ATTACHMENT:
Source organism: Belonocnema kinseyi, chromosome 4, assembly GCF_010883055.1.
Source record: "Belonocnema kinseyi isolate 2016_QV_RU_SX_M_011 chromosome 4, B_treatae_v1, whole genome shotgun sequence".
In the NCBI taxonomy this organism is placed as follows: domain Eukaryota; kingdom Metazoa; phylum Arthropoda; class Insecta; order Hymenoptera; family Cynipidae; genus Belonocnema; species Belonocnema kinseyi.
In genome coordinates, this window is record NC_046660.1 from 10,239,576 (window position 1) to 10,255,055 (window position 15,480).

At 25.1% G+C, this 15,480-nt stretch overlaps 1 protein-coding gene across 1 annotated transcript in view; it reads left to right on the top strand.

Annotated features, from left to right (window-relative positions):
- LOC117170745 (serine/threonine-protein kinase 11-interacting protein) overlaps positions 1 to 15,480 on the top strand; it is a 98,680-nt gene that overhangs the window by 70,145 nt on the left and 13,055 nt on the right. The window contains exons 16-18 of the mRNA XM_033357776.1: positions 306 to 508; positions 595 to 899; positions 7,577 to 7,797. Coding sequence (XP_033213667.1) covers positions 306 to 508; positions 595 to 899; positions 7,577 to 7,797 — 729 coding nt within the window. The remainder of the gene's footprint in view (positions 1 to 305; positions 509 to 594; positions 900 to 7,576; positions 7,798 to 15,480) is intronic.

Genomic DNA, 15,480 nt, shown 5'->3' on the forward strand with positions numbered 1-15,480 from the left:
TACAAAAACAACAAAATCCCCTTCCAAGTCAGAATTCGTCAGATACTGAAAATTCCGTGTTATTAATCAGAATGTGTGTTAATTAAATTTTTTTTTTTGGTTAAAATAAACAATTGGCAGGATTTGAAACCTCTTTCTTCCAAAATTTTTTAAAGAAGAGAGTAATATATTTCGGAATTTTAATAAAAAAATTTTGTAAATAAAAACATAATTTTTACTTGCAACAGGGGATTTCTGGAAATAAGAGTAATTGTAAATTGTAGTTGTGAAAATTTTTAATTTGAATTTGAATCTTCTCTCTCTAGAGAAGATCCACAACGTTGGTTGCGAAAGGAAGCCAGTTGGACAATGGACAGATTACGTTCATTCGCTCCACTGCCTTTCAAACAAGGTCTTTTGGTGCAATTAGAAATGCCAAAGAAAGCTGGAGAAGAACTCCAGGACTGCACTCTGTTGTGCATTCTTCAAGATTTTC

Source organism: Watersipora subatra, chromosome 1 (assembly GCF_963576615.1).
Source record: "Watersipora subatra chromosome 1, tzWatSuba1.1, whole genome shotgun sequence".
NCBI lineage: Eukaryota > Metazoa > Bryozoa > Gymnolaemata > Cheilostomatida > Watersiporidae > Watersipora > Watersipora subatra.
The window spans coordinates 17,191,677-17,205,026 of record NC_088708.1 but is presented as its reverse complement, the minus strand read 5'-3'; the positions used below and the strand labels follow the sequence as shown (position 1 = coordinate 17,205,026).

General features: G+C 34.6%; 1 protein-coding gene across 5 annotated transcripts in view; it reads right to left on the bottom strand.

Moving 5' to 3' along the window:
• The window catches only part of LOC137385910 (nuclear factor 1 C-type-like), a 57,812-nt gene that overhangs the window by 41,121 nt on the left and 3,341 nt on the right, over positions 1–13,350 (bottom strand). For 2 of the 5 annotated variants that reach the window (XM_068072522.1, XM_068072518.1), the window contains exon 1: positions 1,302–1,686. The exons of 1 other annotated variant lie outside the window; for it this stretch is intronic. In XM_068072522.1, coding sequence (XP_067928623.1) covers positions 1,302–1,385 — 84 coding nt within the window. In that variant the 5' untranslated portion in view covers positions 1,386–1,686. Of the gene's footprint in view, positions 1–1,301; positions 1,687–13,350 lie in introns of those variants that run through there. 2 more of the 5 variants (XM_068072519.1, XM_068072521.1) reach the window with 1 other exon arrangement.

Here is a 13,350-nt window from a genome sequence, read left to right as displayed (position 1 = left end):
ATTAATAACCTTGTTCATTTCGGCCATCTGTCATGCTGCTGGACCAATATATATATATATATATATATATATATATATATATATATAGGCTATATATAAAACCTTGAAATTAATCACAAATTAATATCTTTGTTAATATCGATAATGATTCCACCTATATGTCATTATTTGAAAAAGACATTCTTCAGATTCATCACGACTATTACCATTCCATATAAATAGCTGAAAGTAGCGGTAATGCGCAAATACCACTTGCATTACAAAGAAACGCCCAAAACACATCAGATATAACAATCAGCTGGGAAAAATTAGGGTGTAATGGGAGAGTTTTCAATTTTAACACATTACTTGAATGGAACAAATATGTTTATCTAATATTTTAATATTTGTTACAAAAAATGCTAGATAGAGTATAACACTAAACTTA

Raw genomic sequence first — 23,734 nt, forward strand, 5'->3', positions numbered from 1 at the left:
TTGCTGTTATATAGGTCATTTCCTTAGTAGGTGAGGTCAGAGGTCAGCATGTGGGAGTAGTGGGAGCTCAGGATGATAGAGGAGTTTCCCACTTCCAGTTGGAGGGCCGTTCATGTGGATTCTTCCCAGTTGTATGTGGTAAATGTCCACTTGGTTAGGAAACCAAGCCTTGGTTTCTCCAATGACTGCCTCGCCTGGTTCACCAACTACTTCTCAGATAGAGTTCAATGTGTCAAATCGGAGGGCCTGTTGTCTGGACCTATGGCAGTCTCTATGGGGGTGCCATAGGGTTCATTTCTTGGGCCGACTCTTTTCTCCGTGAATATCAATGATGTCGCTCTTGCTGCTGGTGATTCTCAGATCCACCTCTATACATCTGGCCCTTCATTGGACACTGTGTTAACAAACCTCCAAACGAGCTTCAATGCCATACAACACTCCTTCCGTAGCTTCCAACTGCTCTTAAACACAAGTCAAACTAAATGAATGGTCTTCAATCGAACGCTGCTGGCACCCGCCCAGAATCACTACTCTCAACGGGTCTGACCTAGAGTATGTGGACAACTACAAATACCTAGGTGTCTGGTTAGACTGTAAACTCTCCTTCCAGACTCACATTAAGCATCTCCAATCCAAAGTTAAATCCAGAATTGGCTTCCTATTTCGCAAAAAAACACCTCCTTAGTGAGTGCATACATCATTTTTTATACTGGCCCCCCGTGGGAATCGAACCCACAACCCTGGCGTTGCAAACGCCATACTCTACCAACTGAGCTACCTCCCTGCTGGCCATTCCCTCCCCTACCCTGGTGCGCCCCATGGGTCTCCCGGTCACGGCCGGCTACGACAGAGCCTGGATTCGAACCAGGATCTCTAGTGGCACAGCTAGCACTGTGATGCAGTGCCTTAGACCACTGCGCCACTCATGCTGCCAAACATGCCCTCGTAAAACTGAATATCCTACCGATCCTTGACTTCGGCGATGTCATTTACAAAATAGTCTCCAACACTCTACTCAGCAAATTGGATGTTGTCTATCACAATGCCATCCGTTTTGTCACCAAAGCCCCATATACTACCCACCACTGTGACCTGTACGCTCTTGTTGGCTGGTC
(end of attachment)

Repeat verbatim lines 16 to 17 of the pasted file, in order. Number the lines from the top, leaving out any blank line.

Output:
• The window catches only part of LOC137385910 (nuclear factor 1 C-type-like), a 57,812-nt gene that overhangs the window by 41,121 nt on the left and 3,341 nt on the right, over positions 1–13,350 (bottom strand). For 2 of the 5 annotated variants that reach the window (XM_068072522.1, XM_068072518.1), the window contains exon 1: positions 1,302–1,686. The exons of 1 other annotated variant lie outside the window; for it this stretch is intronic. In XM_068072522.1, coding sequence (XP_067928623.1) covers positions 1,302–1,385 — 84 coding nt within the window. In that variant the 5' untranslated portion in view covers positions 1,386–1,686. Of the gene's footprint in view, positions 1–1,301; positions 1,687–13,350 lie in introns of those variants that run through there. 2 more of the 5 variants (XM_068072519.1, XM_068072521.1) reach the window with 1 other exon arrangement.

Here is a 13,350-nt window from a genome sequence, read left to right as displayed (position 1 = left end):